It is evident that the Left has been unable to grasp people's anger against government policies at various places in the country. This vacuum is being filled by many local organizations or social activists whose objectives may not include ensuring class unity and politicization of masses. It is important to find out causes of hesitations that often results into Left's retreats at such places. A major factor, in recent past, was perception about the Left Front government in West Bengal. What was a matter of pride and celebration for long had suddenly turned into a liability.

The Left Front desperately tried to defend its policy of industrialization ignorant of, or knowingly avoiding, nuances in its implementation. Instead of taking the people into confidence and trying to understand their concerns, the policy was forced upon them. The Left leadership in West Bengal, who were once staunch defender of people's interests, had given impression of being the mouthpiece of big corporate houses. In this process, it forged an alliance with the bureaucratic machinery, again at the risk of going against its own record and reputation in the state. This has substantiated opposition's charge of arrogance and corruption of the Left Front regime..

But the Left Front in West Bengal must not be singled out for Left's reduced strength in the Country. In Communist Parties, it is rightly said, everything - good or bad - starts at the top. Decline in working class leadership and working class outlook as well as reluctance in championing the issues of social equality and dignity contributed to Left's marginalization at all India level. A major anomaly in the Left's praxis is miserable presence of weaker sections in the organization as well as among parliamentary members. Even the representatives of the organized working class, leave aside the unorganized sectors, are not dominating the decision making bodies of the Left.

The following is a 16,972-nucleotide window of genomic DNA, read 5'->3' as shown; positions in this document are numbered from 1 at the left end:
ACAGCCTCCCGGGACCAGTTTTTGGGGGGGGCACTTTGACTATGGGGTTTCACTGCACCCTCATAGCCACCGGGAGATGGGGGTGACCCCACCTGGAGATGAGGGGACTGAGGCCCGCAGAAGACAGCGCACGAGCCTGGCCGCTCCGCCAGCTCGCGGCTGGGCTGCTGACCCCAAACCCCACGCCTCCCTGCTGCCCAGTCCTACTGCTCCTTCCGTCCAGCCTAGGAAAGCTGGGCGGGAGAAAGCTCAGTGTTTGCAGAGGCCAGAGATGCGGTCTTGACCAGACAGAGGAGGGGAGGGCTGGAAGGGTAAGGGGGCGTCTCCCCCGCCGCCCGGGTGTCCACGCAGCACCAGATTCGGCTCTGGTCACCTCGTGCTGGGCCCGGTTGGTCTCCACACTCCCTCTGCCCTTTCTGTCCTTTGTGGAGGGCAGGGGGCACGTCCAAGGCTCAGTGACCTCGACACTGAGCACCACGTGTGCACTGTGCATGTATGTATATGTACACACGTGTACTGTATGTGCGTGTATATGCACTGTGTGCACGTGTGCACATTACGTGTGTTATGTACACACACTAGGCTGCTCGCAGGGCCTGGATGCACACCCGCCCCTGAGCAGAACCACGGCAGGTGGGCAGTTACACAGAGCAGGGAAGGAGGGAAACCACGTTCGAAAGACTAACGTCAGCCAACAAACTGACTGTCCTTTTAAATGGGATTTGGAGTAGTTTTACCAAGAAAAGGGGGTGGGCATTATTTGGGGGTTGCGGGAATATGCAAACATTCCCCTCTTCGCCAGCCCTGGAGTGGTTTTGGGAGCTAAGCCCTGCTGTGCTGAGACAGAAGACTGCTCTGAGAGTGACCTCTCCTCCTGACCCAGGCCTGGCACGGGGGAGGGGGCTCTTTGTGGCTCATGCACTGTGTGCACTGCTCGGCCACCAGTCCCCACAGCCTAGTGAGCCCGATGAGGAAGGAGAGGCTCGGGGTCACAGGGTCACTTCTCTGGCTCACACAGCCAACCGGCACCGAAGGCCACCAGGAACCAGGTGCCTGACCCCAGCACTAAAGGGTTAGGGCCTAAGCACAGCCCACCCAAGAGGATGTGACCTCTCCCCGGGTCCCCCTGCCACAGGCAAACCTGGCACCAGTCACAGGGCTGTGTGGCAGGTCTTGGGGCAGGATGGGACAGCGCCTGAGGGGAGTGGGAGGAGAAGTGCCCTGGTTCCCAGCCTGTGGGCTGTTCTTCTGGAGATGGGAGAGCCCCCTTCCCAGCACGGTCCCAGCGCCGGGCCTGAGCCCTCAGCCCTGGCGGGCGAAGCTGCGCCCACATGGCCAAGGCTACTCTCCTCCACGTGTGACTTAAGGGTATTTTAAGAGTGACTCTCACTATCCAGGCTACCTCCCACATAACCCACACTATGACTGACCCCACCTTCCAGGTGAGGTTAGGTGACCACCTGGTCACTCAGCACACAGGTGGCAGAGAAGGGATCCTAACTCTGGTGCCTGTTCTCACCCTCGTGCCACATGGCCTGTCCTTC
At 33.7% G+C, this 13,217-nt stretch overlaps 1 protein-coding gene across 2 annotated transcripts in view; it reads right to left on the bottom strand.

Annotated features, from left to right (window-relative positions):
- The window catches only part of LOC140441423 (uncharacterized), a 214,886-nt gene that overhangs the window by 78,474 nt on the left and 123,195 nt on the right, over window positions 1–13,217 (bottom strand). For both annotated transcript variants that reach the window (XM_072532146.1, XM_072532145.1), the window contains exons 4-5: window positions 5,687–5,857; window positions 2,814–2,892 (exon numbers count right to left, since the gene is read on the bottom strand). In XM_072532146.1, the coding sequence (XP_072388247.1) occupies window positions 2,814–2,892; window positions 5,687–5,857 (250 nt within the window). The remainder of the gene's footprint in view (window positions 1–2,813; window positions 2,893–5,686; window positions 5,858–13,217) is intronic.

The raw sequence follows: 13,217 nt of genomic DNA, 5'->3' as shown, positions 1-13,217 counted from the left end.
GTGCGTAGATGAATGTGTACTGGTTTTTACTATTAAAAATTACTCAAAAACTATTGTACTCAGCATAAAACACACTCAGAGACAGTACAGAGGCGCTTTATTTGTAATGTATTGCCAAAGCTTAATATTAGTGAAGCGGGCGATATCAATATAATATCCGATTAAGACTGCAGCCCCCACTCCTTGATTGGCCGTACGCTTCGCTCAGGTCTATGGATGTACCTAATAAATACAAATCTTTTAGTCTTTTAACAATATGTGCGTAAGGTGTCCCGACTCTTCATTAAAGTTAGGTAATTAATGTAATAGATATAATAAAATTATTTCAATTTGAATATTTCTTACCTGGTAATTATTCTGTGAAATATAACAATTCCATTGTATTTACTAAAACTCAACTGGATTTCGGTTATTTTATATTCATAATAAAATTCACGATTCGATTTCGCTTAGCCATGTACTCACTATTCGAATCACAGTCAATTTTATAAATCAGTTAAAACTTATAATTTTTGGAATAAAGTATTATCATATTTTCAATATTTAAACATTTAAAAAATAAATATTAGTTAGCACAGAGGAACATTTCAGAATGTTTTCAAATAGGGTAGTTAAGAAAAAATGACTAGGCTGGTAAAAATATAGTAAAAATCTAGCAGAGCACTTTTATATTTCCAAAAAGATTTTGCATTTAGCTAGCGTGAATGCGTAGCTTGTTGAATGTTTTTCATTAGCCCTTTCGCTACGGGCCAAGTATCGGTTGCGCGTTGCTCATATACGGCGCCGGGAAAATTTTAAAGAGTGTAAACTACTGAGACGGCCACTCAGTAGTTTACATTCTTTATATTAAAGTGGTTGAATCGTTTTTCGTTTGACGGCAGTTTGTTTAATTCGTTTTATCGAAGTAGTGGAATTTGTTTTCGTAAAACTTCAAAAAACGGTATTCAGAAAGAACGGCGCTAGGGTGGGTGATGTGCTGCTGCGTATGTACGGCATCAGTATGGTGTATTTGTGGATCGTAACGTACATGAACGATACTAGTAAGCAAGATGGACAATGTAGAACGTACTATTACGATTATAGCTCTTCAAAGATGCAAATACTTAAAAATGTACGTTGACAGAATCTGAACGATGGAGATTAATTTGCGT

Except honest admission of these facts and some occasional actions, no significant strides have been made to retain confidence of working class and win over the weaker sections. CPM's organizational structure is based on the principle of 'merit' than on representation. Representation of weaker sections in CPM's organizational structure is dismal because 'cadres from those sections are not considered up to the mark to meet intellectual requirements of the standard of the Left'.

The same is true on the front of gender equality. Left has never gone beyond occasional symbolic mobilizations on women's issues, including on Women's reservation. This is not an aberration but has become the habit; habit of self-congratulations for taking a correct political stand, habit of living in the house of moral righteousness. From farmers' suicides to nuclear deal and black money, the Left has correctly brought these issues in the national discourse. However, it could not alter government policies precisely because it has not mobilized people behind its ideological position.

Again, it would be a foolish thinking to attribute weakening of the Left movement to mere organizational matters and its leadership. If the movement is victim of lethargy, reluctance and non-initiatives, there must have emerged certain contradictions within it. The most difficult task before the Left today is to precisely identify those contradictions and evolve a correct political perspective. At least three issues need a mention here that requires further political clarity.

First, there has to be a comprehensive assessment of impact of globalization and advanced technologies on every section of Indian society. Inherent in it is understanding about format of industrialization as well as expectations of poor, weaker sections and working class from the state.

Second, more nuanced understanding of international politics and also of various regimes in other countries, e.g. Sri Lankan chauvinist state, Afghanistan's fragile system, North Korean despotic government, China's market socialism etc. Last but not the least, participation in the Central Government since the opportunity will knock the Left's door sooner than later, despite today's adverse situation and writing off its political future by 'eminent' pundits.

Editorial NOTE: This article is categorized under Opinion Section. The views expressed in this article are solely those of the author and do not necessarily represent the views of In case you have a opposing view, please click here to share the same in the comments section.